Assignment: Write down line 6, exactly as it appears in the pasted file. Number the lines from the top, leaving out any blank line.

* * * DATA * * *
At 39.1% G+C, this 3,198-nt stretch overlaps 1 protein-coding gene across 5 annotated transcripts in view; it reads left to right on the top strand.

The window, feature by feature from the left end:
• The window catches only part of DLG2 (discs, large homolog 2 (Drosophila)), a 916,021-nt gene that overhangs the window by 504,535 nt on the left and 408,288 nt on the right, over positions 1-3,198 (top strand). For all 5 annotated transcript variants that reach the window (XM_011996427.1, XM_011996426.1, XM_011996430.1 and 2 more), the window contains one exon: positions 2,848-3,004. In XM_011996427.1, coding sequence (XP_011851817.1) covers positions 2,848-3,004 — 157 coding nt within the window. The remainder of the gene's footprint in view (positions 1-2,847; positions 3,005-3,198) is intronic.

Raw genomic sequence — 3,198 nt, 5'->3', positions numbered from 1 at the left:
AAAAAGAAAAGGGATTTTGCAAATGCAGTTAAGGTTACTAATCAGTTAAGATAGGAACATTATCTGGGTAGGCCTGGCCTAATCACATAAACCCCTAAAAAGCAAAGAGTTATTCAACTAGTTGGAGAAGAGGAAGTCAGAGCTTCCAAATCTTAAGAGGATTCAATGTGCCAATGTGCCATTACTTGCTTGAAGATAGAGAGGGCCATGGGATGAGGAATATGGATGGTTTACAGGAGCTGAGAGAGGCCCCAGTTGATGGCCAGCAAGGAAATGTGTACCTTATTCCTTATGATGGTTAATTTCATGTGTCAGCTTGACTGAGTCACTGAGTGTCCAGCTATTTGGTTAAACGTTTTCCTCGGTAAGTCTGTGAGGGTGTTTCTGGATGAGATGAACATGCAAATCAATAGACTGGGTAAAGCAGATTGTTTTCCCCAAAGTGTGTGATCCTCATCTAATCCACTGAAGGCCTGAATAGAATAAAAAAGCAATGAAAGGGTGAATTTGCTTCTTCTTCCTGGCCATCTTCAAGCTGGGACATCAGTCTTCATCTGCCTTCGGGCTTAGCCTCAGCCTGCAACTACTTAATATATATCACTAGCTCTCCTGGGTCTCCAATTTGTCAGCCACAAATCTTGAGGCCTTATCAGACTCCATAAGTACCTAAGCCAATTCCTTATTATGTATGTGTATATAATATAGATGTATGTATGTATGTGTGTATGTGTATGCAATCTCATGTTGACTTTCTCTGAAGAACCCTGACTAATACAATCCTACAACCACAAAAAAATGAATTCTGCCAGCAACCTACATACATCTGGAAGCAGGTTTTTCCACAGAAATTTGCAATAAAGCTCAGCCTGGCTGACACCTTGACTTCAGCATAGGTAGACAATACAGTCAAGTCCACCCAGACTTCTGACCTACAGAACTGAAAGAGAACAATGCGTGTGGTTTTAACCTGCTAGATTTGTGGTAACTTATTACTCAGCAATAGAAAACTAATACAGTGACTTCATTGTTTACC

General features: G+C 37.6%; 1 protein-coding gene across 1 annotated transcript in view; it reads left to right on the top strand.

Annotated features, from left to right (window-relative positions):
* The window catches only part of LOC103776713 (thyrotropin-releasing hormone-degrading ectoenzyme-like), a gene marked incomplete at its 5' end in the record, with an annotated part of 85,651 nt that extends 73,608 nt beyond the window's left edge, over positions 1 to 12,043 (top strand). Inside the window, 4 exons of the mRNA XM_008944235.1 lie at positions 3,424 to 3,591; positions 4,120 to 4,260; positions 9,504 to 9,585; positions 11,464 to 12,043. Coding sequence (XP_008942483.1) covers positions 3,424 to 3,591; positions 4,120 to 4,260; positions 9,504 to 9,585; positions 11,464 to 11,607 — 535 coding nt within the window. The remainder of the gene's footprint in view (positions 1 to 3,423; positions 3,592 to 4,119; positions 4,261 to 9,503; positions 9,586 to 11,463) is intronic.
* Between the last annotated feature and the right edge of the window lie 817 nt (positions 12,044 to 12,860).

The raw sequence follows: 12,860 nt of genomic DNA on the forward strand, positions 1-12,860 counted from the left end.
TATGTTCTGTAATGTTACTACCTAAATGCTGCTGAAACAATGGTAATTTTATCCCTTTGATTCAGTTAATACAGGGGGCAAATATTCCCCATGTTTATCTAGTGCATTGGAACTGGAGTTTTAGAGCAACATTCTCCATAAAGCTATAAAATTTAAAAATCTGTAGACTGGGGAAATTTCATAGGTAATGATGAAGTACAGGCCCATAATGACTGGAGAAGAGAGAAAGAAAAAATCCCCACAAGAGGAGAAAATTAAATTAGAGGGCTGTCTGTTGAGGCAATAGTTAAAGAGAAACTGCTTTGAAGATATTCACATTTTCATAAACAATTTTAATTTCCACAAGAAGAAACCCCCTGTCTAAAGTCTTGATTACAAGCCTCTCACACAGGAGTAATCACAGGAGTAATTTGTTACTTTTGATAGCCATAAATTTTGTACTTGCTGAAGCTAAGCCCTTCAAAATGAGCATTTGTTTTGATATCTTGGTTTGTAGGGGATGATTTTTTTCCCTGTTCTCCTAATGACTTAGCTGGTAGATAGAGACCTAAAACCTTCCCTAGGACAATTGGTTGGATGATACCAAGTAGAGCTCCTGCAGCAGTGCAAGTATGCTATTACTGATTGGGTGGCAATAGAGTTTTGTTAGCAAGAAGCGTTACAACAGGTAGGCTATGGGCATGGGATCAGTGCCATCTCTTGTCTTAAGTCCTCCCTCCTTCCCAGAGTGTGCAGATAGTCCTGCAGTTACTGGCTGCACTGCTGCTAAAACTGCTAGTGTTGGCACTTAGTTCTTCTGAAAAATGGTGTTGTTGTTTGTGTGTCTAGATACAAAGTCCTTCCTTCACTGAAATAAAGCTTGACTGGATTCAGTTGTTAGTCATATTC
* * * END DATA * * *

General features: G+C 37.6%; 1 protein-coding gene across 1 annotated transcript in view; it reads left to right on the top strand.